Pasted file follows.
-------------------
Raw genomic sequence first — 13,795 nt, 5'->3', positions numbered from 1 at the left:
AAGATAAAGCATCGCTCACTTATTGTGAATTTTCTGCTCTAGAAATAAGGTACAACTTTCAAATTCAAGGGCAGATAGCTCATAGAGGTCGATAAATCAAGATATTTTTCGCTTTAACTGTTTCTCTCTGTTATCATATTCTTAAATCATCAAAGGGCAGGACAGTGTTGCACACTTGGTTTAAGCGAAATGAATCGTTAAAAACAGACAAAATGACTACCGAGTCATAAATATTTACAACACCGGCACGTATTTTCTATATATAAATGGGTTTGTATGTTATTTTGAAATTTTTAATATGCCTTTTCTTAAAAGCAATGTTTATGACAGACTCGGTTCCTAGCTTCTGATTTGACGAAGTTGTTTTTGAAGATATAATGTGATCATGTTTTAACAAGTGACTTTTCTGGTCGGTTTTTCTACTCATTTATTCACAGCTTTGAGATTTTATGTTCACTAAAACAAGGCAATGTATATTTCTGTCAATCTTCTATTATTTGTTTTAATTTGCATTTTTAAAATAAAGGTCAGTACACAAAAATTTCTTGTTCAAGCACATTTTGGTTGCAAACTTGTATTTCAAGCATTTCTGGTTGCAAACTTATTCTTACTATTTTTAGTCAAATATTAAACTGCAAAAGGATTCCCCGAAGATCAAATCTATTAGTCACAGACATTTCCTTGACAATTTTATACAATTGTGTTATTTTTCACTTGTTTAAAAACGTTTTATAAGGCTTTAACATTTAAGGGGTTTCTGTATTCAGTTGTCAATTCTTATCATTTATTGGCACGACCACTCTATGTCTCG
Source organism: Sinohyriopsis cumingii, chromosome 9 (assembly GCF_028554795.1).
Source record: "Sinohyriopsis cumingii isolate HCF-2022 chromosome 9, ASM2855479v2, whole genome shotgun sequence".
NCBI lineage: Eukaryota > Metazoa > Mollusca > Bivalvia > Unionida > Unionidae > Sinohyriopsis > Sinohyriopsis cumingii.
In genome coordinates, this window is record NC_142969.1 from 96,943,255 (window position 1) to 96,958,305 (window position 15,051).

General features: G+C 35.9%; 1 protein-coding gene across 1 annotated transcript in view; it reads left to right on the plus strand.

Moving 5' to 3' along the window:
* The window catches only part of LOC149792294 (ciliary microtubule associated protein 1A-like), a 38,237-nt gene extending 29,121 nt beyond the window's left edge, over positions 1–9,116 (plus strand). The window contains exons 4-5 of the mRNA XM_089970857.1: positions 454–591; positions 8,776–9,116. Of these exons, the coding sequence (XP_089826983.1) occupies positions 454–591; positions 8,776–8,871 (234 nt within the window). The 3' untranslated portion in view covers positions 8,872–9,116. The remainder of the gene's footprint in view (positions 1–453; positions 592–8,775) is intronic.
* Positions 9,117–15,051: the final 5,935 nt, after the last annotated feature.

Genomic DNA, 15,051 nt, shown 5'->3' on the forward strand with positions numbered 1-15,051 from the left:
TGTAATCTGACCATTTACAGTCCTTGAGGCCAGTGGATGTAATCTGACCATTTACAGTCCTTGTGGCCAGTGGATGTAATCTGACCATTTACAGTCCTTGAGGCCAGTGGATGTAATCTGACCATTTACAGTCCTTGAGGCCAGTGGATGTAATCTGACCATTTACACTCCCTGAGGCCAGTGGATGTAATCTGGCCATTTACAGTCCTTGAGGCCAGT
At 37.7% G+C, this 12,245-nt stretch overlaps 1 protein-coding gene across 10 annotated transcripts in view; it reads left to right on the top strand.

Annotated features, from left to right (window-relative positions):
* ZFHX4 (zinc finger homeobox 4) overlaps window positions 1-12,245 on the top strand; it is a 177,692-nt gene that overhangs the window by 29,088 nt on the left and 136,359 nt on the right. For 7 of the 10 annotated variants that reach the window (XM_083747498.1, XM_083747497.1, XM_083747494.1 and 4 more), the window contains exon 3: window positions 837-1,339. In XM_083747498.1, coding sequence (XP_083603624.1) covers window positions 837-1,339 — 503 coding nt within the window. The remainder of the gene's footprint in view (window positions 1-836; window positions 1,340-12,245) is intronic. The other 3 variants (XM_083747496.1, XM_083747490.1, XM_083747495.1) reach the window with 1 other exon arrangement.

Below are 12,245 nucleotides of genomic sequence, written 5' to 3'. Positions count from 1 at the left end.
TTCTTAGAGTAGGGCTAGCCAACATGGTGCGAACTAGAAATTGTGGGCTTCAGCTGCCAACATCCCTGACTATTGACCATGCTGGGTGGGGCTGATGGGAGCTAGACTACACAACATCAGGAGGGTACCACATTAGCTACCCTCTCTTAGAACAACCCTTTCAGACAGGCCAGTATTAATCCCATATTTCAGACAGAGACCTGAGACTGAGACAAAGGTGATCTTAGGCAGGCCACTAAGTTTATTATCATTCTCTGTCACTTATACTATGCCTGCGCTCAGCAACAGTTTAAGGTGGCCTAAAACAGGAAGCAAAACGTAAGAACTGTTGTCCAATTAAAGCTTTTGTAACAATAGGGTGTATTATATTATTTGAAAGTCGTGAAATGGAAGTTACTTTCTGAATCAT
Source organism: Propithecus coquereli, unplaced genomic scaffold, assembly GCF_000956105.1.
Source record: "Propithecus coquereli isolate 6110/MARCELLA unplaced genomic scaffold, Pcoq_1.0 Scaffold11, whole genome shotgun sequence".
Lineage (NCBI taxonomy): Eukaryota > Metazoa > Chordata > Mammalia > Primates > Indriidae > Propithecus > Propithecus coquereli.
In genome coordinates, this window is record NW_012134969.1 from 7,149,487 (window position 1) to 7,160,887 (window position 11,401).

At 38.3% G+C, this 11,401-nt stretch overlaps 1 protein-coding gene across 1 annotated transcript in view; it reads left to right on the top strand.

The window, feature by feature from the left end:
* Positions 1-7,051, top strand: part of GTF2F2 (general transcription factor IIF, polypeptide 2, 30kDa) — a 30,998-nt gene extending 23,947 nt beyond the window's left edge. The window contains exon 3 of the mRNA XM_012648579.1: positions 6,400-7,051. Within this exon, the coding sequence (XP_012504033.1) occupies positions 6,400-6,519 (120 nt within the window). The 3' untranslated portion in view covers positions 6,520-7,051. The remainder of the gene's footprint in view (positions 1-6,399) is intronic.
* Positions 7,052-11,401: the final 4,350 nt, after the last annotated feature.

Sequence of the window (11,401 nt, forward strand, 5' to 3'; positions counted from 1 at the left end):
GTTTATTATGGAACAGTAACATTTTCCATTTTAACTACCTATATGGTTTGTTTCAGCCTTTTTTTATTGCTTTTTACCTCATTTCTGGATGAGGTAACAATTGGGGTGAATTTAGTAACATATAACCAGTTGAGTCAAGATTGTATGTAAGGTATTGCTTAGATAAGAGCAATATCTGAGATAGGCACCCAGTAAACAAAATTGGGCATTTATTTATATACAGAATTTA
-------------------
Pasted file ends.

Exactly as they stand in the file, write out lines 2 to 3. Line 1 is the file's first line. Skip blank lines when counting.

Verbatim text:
AAGATAAAGCATCGCTCACTTATTGTGAATTTTCTGCTCTAGAAATAAGGTACAACTTTCAAATTCAAGGGCAGATAGCTCATAGAGGTCGATAAATCAAGATATTTTTCGCTTTAACTGTTTCTCTCTGTTATCATATTCTTAAATCATCAAAGGGCAGGACAGTGTTGCACACTTGGTTTAAGCGAAATGAATCGTTAAAAACAGACAAAATGACTACCGAGTCATAAATATTTACAACACCGGCACGTATTTTCTATATATAAATGGGTTTGTATGTTATTTTGAAATTTTTAATATGCCTTTTCTTAAAAGCAATGTTTATGACAGACTCGGTTCCTAGCTTCTGATTTGACGAAGTTGTTTTTGAAGATATAATGTGATCATGTTTTAACAAGTGACTTTTCTGGTCGGTTTTTCTACTCATTTATTCACAGCTTTGAGATTTTATGTTCACTAAAACAAGGCAATGTATATTTCTGTCAATCTTCTATTATTTGTTTTAATTTGCATTTTTAAAATAAAGGTCAGTACACAAAAATTTCTTGTTCAAGCACATTTTGGTTGCAAACTTGTATTTCAAGCATTTCTGGTTGCAAACTTATTCTTACTATTTTTAGTCAAATATTAAACTGCAAAAGGATTCCCCGAAGATCAAATCTATTAGTCACAGACATTTCCTTGACAATTTTATACAATTGTGTTATTTTTCACTTGTTTAAAAACGTTTTATAAGGCTTTAACATTTAAGGGGTTTCTGTATTCAGTTGTCAATTCTTATCATTTATTGGCACGACCACTCTATGTCTCG
Source organism: Sinohyriopsis cumingii, chromosome 9 (assembly GCF_028554795.1).